Again, we do not recommend making trading decisions solely based on divergences between the Coppock Curve and the price action.
Challenges of using the Coppock curve on intraday charts
The Coppock curve is generally better at catching market bottoms (i.e long term opportunities) as compared to short opportunities as the founder has mainly developed this indicator to identify buying opportunities.
But, the major drawback of the indicator is giving false signals and forcing investors to short or exit their position. The signal could again give a buy signal within a shorter timeframe. This might create confusion for traders in quick succession.
Below is the three-minute chart for Microsoft on June 29th, 2016, which is the perfect example of this scenario.
Here you can see that the Coppock curve has been heading downwards as highlighted with the blue trend line. For the same period, you see a range bound or in fact a slightly bullish trend from the Microsoft chart.
After some time, the Coppock curve fell below zero but you don’t see any downtrend in the price activity. After the false signal, the Coppock curve began rallying upwards through the zero line. As you can see, Microsoft’s price rallied the remainder of the day.
Trading Coppock Curve with the Hull MA
Hence, to avoid these shortcomings in the indicator, let’s combine the Coppock Curve with the Hull MA.
Below is the three-minute chart for Alphabet Inc. (NASDAQ:GOOGL) from June 30th 2016.
During the second half of the trade, you can see that the Coppock Curve generated a bullish signal by trending above zero and this trend is supported by the Hull MA. Accordingly, we take a position near $698. Both the Hull MA and Coppock Curve maintained their bullish trend till the close of the day at which point we exited the position at $704.34.
Another thing to note in the below chart is that you see a very flat direction from the Hull MA curve during the mid-session of the trading, while the Coppock Curve has been rising above zero and then subsequently falling below zero after some time. Intraday traders can avoid such false signals by taking support from the second indicator of their choice.
Trading Coppock Curve with KST
Now let’s combine the Coppock Curve with the Know Sure thing indicator (KST).
We take a look at the three-minute chart of BlackRock, Inc. (NYSE:BLK) from June 30th, 2016.
In the below image, you can see the bullish crossover in the Know Sure Thing indicator. Consequently, the Coppock Curve generated a buy signal by passing above zero. We take a position at $336.41. After trading more than two hours, we get the first sell signal from the Know Sure Thing indicator. By then the Coppock Curve started trending downwards. Traders could exit their long position here at over $339.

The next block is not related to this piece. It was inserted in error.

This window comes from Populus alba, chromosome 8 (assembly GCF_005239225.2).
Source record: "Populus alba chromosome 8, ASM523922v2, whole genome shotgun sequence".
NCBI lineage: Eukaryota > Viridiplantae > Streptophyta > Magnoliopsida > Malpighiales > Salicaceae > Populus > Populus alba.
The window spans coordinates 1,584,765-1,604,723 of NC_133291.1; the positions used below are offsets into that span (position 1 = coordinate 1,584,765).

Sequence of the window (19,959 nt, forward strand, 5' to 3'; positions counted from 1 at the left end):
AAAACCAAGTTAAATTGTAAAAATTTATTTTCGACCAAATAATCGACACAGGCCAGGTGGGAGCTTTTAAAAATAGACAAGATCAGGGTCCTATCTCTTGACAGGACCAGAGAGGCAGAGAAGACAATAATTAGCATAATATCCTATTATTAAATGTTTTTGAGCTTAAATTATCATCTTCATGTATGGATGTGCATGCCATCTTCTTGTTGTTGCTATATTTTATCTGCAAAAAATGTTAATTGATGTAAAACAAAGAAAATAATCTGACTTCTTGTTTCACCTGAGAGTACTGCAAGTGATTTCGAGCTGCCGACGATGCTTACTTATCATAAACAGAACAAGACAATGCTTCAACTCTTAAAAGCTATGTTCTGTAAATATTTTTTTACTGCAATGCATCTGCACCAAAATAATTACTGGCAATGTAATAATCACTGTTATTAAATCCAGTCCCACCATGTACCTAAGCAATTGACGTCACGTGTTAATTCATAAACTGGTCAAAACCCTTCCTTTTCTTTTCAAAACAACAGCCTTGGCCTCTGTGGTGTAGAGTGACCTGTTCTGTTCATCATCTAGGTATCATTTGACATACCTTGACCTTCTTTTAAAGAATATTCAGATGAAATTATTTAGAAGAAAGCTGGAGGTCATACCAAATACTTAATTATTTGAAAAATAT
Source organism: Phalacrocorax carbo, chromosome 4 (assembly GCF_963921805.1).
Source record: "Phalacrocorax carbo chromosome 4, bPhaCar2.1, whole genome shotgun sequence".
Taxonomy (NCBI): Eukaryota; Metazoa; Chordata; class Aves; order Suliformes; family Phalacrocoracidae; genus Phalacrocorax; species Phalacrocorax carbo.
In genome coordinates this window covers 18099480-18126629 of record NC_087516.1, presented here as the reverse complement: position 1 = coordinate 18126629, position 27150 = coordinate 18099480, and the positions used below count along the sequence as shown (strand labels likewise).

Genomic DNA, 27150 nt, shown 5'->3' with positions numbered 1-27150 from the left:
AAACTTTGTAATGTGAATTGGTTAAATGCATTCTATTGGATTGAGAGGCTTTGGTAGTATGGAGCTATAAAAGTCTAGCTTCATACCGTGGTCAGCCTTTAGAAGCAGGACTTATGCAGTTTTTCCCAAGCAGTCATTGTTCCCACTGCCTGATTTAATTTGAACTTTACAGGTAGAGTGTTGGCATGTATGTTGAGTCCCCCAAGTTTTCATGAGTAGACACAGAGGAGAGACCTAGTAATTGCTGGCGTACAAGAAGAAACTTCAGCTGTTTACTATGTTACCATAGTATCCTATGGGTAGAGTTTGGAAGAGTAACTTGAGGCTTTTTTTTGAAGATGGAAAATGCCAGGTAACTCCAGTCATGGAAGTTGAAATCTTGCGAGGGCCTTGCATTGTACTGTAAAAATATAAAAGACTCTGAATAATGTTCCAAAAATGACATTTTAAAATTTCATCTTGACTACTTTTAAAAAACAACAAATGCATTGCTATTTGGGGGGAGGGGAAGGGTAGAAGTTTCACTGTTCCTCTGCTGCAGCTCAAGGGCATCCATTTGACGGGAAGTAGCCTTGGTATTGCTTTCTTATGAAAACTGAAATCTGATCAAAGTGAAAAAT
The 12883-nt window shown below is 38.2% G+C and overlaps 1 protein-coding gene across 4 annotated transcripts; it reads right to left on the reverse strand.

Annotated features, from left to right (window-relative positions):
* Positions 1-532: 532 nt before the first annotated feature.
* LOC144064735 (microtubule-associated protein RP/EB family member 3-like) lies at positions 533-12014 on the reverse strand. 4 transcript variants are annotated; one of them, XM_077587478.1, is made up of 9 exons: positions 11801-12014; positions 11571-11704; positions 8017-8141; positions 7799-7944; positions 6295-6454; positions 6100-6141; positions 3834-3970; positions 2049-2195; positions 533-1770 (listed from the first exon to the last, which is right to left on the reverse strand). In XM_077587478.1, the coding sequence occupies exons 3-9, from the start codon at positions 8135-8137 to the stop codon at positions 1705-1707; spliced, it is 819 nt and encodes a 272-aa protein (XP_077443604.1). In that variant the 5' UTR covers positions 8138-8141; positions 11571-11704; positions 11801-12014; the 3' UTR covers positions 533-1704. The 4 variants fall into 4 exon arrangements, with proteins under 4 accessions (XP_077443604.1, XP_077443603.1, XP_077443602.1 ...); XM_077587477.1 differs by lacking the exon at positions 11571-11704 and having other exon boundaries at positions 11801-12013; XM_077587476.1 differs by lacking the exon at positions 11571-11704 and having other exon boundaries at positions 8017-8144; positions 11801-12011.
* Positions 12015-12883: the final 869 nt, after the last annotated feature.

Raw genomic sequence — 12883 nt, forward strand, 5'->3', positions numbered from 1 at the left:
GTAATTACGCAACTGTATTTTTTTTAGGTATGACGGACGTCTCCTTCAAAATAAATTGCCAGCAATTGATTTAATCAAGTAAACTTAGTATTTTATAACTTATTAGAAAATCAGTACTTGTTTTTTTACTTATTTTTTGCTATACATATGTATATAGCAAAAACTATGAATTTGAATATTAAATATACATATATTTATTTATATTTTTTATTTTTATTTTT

Trading Coppock Curve with the MACD
Let’s now combine the Coppock Curve along with the most commonly used trading indicator - MACD to identify any trading opportunities for intraday traders. We take the Goldman Sachs Group Inc. (NYSE:GS) three-minute chart for June 30th, 2016 and add the Coppock Curve and MACD.
Now, if you see the below chart, we get the first buying opportunity from the MACD crossover at around 11 am.
This trend is also supported by strong volumes.
Consequently, the Coppock Curve crosses above zero strongly confirming the bullish trend.
Accordingly, we take a long position at $146.11. After trading more than two hours, we receive misleading signals from the MACD.
However, the Coppock Curve is still maintaining a strong bullish momentum and maintaining above zero. We book our profit near $148.04 after the Coppock curve falls below zero. By then, the MACD has given the bearish indicator. Intraday traders could exit their position when they see the first signal from the MACD. But this choice depends on their preferred indicators, trading style and investment horizon.
On the other hand, to avoid the confusion in the sell signals (as this is where the Coppock Curve lags), we can use the third indicator to confirm the sell trend based on the trader’s preference.
- The Coppock Curve was developed by Edwin Sedge Coppock in 1965 to identify long-term buying opportunities in the S&P 500 and Dow Industrials.
- A buy signal is generated when the Coppock Curve crosses zero and enters into positive territory, while a sell signal is generated when the Coppock Curve falls below zero and enters into negative territory.
- The Coppock Curve could also be traded based on divergences, but we think it’s not a good idea for intraday traders as this could lead to many false signals.
- The Copper Curve also comes with its own shortcomings and gives a relative weak sell or short position signals as compared to the buy or long positions signal.
- The Coppock Curve could be used by intraday traders to identify the bullish trends. The indicator could also be traded along with Hull MA, Know Sure Thing Indicator and MACD.